URBACT is a European exchange and learning programme that promotes sustainable urban development. Over the period 2014 to 2020, URBACT III had a budget of 96.3 million euro.
These resources are expected to grow in the next EU budget (2021-2027). Sustainable urban development has been confirmed, with, among others, a provision requiring member states to earmark 6% of their ERDF resources for investments, up from the current 5% allocation. In addition, various initiatives running in the current programming period will be combined within the European Urban Initiative (EUI), a new initiative with a total budget allocation of 500 million euros.
Furthermore, cities have access to financial means at the EU level to achieve their objectives of regeneration through a number of alleys, such as the European Structural and Investment Funds, the Connecting Europe Facility, the European Framework Programmes (Horizon 2020 and its successor Horizon Europe), the Just Transition Fund, the mechanism for Important Projects of Common European Interest, InvestEU, the Next Generation EU instrument – with its Recovery and Resilience Facility - and other EU funds.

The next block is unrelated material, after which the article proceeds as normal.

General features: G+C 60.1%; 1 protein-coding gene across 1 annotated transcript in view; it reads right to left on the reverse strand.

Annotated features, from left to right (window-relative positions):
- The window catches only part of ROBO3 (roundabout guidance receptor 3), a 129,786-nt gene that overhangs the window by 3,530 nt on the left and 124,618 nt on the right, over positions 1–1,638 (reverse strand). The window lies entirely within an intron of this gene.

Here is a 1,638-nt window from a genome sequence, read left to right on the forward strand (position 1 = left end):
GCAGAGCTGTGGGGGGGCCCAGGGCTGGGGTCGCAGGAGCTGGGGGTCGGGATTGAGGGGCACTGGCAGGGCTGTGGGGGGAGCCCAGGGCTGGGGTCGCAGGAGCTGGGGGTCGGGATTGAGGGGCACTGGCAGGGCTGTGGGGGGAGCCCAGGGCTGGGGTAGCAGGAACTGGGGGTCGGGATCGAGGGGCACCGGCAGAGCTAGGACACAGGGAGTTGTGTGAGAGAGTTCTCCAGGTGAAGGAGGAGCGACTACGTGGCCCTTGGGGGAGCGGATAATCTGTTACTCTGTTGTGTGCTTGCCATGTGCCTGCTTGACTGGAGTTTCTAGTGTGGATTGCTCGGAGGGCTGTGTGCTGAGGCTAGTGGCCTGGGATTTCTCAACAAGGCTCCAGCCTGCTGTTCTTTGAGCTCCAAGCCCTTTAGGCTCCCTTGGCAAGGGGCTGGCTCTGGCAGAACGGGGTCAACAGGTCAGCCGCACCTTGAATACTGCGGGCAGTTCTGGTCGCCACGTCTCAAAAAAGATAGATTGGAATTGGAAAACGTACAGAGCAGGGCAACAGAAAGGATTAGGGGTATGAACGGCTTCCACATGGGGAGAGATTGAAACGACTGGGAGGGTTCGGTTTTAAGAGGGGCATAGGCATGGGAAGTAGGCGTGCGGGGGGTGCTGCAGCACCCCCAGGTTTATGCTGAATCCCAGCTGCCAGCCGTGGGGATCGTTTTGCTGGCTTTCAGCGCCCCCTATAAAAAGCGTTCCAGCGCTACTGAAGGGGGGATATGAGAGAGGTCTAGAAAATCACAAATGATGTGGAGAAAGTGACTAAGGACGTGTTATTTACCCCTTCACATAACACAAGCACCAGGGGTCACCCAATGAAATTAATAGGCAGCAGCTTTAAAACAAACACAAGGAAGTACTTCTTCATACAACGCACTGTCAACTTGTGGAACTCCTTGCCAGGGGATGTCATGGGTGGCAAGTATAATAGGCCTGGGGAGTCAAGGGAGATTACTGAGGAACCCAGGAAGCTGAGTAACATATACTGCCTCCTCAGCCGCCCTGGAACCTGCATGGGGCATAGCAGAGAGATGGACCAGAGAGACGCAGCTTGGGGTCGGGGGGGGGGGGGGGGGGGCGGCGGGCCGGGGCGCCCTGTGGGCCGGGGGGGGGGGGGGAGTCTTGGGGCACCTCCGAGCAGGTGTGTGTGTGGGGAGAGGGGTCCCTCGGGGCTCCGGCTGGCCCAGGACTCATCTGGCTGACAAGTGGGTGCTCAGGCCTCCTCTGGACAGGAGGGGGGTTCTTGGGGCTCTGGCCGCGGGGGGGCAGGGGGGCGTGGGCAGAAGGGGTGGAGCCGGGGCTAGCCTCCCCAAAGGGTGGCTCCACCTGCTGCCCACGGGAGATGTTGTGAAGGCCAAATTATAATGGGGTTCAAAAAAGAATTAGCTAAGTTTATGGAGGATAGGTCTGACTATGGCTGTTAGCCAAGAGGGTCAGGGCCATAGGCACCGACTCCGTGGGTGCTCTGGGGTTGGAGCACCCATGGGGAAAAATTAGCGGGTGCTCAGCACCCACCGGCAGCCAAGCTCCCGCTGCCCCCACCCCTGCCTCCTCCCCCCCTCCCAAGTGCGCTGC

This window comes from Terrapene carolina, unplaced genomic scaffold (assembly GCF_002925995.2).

As an example of the resources that cities can receive from these programmes, it could be useful to consider that under the next EU Research Framework programme - Horizon Europe - one of the five new research missions proposed will focus on making 100 European cities climate-neutral by 2030, with the goal of developing role models that could be followed by other metropolitan areas.